You agree with me on a couple of points, you say? We're really getting somewhere now! LOL. :)

As you know, adding any work to gaining and/or maintaining one's salvation (e.g., circumcision) is anathema!

Yes, but to what extent did Paul take this? While I don't question that Peter was born of God, he was the one Paul used as a prime example of having been guilty of corrupting the truth of the good news of Christ. Remember, it was Paul who said that "Peter stood condemned", and that's why he opposed him to his face. Now, if Paul was not saying that Peter was in danger of losing his salvation " which I am not suggesting in the least " then in what possible sense did Paul bring this situation up in such direct connection to what he stated from the beginning of the letter?

For prior to the coming of certain men from James, he used to eat with the Gentiles; but when they came, he began to withdraw and hold himself aloof, fearing the party of the circumcision. The rest of the Jews joined him in hypocrisy, with the result that even Barnabas was carried away by their hypocrisy. But when I saw that they were not straightforward about the truth of the gospel, I said to Cephas in the presence of all, "If you, being a Jew, live like the Gentiles and not like the Jews, how is it that you compel the Gentiles to live like Jews? "We are Jews by nature and not sinners from among the Gentiles; nevertheless knowing that a man is not justified by the works of the Law but through faith in Christ Jesus, even we have believed in Christ Jesus, so that we may be justified by faith in Christ and not by the works of the Law; since by the works of the Law no flesh will be justified. Galatians 2:12-16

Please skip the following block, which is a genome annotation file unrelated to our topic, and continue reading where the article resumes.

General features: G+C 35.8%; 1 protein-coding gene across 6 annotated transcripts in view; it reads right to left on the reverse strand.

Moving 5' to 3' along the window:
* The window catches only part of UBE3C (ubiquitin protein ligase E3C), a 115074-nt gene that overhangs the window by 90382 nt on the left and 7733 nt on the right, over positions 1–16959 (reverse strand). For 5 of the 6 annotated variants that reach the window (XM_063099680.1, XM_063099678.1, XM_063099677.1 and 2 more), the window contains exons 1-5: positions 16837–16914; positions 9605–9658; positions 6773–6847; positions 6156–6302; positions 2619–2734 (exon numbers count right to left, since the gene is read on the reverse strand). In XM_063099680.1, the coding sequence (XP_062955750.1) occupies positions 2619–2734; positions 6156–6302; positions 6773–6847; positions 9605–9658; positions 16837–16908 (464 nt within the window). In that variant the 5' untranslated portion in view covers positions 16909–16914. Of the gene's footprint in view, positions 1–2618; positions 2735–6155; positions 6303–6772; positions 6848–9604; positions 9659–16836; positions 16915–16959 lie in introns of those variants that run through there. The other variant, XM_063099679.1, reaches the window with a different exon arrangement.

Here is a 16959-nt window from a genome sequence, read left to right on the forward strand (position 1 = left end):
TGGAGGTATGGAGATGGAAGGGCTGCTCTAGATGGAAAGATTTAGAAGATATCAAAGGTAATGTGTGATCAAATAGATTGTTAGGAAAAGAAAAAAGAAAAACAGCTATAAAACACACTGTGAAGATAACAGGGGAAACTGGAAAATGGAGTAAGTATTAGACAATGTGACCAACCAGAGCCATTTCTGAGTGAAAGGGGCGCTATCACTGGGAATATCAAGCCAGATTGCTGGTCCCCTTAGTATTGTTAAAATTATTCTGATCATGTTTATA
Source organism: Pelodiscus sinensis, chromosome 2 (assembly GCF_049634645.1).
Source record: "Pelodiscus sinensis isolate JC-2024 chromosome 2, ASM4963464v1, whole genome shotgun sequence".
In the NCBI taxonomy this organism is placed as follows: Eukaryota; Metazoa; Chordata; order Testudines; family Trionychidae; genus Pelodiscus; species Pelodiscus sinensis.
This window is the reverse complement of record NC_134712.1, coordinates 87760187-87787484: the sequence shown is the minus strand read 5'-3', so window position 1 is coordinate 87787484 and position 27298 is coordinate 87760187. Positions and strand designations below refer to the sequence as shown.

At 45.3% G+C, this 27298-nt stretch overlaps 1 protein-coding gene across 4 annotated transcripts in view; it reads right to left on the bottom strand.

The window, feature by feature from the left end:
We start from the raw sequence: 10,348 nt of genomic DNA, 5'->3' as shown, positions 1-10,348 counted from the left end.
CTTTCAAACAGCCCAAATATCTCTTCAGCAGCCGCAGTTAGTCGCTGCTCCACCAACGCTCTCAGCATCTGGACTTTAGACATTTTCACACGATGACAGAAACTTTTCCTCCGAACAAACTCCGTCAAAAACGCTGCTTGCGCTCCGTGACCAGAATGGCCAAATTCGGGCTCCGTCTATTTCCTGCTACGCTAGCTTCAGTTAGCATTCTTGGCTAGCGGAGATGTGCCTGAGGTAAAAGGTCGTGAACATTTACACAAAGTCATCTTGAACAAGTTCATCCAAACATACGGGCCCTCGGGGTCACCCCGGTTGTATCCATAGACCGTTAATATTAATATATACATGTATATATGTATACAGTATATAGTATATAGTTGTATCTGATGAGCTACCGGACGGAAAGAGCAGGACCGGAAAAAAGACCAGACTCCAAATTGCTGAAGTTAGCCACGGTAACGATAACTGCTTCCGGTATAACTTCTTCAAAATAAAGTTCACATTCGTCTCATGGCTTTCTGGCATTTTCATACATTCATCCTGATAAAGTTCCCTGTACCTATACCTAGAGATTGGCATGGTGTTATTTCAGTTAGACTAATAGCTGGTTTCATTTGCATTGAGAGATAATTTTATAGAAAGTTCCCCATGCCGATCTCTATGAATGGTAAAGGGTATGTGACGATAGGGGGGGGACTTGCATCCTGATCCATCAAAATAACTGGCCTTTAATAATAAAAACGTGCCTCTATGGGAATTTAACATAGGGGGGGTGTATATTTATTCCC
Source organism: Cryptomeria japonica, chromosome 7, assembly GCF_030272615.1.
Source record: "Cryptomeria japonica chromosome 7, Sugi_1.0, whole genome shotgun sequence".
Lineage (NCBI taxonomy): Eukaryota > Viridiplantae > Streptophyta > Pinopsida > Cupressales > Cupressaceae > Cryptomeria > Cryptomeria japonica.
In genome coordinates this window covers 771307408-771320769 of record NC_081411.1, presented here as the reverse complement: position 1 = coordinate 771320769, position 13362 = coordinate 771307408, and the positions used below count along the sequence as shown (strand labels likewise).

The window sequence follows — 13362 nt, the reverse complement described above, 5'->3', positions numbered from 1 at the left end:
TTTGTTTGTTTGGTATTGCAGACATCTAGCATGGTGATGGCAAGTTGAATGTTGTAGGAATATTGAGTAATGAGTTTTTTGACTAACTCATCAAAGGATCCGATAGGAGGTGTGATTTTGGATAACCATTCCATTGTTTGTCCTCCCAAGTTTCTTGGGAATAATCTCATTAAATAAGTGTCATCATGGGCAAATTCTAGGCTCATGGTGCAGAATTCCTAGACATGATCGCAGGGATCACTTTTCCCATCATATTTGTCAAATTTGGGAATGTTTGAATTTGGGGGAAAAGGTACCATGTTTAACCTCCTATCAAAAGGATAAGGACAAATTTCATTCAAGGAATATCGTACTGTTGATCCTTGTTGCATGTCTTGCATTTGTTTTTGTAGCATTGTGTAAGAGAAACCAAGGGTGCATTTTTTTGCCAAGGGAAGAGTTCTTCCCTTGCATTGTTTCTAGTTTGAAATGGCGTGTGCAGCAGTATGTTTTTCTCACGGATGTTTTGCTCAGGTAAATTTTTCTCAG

Yes, we are talking about a believer here, a man who Paul said was not straightforward about the truth of the gospel. The thing was, Paul didn't confront Peter regarding any specific doctrinal error in how he preached the gospel. At least, Paul didn't suggest anything of the sort in the letter he wrote. Nevertheless, Peter's intimidation put him in the spot where his message came across loud and clear. And what was the message Peter demanded of the uncircumcised Galatian believers when he stopped eating with them? His message suggested that these uncircumcised saints of God still needed to become like the Jews. His unspoken message was one of justification by works.